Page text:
I like your timeless design very much and of course the fact, that you are focused on an important mission behind your brand. Let us begin talking about that. Please, tell us more about your MISSION and what inspired you to found BEHNO.
Shivam Punjya: First off, I never thought I’d be working in the fashion industry. I’ve always enjoyed fashion but thought I would work in an academic and consulting space. I suppose you can’t really control the paths life puts you on! After studying political economics and global poverty at UC Berkeley and working for an education advocacy nonprofit based in India, I was intrigued by global health and social entrepreneurship. I wanted to see how benefits from India’s education system could be maximized with its midday meal policy that was in place. So, I matriculated at Duke and started my masters program there. Time flew, and I soon found myself doing my thesis research in India, where I came to learn quite a bit about textile workers, their families, and about the disparity that existed between what they were producing and what they were earning. As I was exploring the textiles industry, I gained insight into a larger picture and into the global perception of “made in India”, which was either negatively received or quickly dismissed. This, coupled with the collapse of Rana Plaza in Bangladesh, shook my world up. I was compelled to challenge the common perception of “made in India” garments by employing ethical garments and also by ensuring that our front-end label, BEHNO, employed strong design sensibilities. Our mission is to produce beautiful pieces that are come from an equally beautiful place.
What is the “BEHNO standard”?
Shivam Punjya: The BEHNO Standard is our way of ensuring that we look at the manufacturing side of garmenting with an angle that treats, views and employs garment workers in a different way. Garment workers aren’t just a commodity in a much larger industry, but rather, people – like me and you – who have trained and learned a technically challenging craft. They deserve a work place that sees them as individuals with wants and needs. The BEHNO Standard was devised in partnership with our factory’s Managing Director and our non-profit partner after we spent time trying to understand garment workers critical wants and needs. The standard is broken into six overarching categories ranging from healthcare to women’s rights to eco-consciousness.
You are based with BEHNO in New York, but you support the production in India. Do you plan to produce elsewhere with similar motivations? For example to support women´s rights in Africa? Or to support the local production economy in the USA?
Shivam Punjya: Currently we are working predominantly in India as the country’s luxury manufacturing segment is picking up traction with the country’s “Make in India” campaign and we’d like to showcase the beautiful clothes produced. Further, we’re realigning ourselves with utilizing more magnificent handmade textiles, which are customary to India, in a fresh way. But, as fashion’s supply chain is massive and global to its core, we’re also working in China for some of our special knit pieces. We check out the compliances closely of each of our partners and are always looking to support empowering manufacturers!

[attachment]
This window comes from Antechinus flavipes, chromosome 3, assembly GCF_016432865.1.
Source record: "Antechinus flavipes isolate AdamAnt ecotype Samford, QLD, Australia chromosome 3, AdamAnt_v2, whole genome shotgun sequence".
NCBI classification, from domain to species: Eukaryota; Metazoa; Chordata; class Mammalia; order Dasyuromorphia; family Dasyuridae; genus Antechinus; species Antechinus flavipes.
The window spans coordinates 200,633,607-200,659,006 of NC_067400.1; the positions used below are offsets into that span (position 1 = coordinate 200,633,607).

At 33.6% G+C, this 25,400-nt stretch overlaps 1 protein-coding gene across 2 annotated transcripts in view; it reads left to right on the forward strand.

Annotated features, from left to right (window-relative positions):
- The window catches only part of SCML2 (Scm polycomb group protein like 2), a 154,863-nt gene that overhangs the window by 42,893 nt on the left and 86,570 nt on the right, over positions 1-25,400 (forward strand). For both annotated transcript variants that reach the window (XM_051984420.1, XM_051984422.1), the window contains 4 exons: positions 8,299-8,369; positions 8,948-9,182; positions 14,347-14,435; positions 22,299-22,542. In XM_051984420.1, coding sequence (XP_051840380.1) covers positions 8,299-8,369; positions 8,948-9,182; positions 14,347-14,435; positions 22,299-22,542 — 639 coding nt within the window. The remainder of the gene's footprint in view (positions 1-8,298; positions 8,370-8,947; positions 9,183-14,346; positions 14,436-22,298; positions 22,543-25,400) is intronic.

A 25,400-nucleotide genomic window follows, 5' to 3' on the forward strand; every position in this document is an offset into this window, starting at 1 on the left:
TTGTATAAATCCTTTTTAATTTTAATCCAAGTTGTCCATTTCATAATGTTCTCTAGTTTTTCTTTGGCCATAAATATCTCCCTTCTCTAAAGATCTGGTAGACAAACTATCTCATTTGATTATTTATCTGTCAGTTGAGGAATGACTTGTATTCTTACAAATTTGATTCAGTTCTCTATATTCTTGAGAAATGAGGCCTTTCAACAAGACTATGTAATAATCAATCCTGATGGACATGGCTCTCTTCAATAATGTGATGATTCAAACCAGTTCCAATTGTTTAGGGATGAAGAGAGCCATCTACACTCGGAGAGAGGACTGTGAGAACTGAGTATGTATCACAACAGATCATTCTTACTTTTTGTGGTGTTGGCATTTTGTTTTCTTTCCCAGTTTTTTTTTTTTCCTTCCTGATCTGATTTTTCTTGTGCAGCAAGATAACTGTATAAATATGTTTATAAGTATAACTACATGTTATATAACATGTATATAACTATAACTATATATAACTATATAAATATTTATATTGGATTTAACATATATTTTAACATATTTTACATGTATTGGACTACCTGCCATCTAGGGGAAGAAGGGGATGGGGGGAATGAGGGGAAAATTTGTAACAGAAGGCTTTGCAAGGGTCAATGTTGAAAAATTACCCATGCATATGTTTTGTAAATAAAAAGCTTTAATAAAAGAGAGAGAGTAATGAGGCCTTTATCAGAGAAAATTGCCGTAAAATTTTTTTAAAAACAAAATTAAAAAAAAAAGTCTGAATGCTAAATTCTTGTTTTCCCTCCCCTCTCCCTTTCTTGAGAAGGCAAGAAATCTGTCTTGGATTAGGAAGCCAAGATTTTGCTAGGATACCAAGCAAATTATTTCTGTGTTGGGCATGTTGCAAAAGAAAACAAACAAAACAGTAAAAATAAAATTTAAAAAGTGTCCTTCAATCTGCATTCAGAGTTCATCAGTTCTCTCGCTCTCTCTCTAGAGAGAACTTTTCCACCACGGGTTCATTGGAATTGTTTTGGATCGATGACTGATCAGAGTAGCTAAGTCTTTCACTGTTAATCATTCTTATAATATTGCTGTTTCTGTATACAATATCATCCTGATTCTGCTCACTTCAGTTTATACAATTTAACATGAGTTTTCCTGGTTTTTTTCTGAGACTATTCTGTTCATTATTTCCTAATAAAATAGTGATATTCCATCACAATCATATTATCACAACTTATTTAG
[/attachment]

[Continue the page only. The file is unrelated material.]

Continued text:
A lot of people in Europe associate productions in Asia with unfair working conditions and the collapse of the Rana Plaza garment factory in Bangladesh supports this claim of low standards. Why do the other brands and factories do not act fair and safe like you do it with BEHNO?
Shivam Punjya: Unfair working conditions aren’t unique to just Asia, however, I think that it is more visible there. Brands and factories everywhere struggle between the school of thought governing traditional ways of manufacturing and the alleged cost implications of producing ethically. I think that if companies really took the time to understand what drives productivity and assessed the cost of putting mechanisms in place to drive said productivity they would see that this type of production can be both financially profitable and socially sustainable. Garmenting has been around for hundreds of years and a new attitude towards the industry is slowly emerging. Collectively, the future looks much brighter.
Let´s talk about your fashion design and handmade textiles. Were you inspired by anything special for the press cuts and beadwork in the summer collection? What type of textiles did you use for the collection?
Shivam Punjya: India is a hub for some of the most intricate hand-made textiles, embroideries and embellishments. It’s a goal of mine to showcase the craftsmanship this is so embedded into the culture of India. The challenge is that with this long-standing tradition come predisposed presumptions of what a garment from India might look like. For SS16, we were inspired by Oskar Schlemmer’s futuristic ballet from the early 1900s and wanted to translate traditional embellishment techniques to reflect the same modernity. For upcoming seasons we’re using more hand-made fabrics in order to elevate a very traditional craft in a fresh, fun new way.
The patterns are mostly straight but with subtle feminine details, like cut-outs. What kind of woman do you think of when you design your clothes?
Shivam Punjya: The BEHNO woman is forward thinking, sharp, and aware both of herself and the world in which she lives. She’s not afraid of embracing her femininity but also remembers the power she commands in her world. She’s serious about her views, but most of all, she’s fun and a little quirky.
Photos: © BEHNO
Antonia is the founder and creative director of MOCHNI. Her goal is to create an ethical future of consumerism by introducing authentic people, brands, and products and by sharing inspiring content with more than 250.000 women yearly. She loves a slow lifestyle and the Californian summer breeze.